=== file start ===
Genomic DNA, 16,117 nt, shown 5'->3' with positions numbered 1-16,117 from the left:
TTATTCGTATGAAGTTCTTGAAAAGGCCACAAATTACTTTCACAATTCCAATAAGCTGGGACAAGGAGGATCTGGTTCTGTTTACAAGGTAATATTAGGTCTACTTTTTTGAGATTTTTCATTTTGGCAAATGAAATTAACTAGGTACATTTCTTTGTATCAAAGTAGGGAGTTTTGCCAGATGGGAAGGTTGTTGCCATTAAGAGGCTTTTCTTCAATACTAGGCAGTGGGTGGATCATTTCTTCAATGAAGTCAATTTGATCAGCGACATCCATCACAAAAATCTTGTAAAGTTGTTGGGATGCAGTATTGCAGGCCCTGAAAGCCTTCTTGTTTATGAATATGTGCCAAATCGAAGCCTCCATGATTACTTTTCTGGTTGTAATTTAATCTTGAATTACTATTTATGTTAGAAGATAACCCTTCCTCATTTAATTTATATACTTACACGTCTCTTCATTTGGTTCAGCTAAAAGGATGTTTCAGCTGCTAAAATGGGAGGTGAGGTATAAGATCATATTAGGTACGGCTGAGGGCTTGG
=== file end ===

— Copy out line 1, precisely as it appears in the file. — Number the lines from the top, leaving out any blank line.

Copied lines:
Genomic DNA, 16,117 nt, shown 5'->3' with positions numbered 1-16,117 from the left: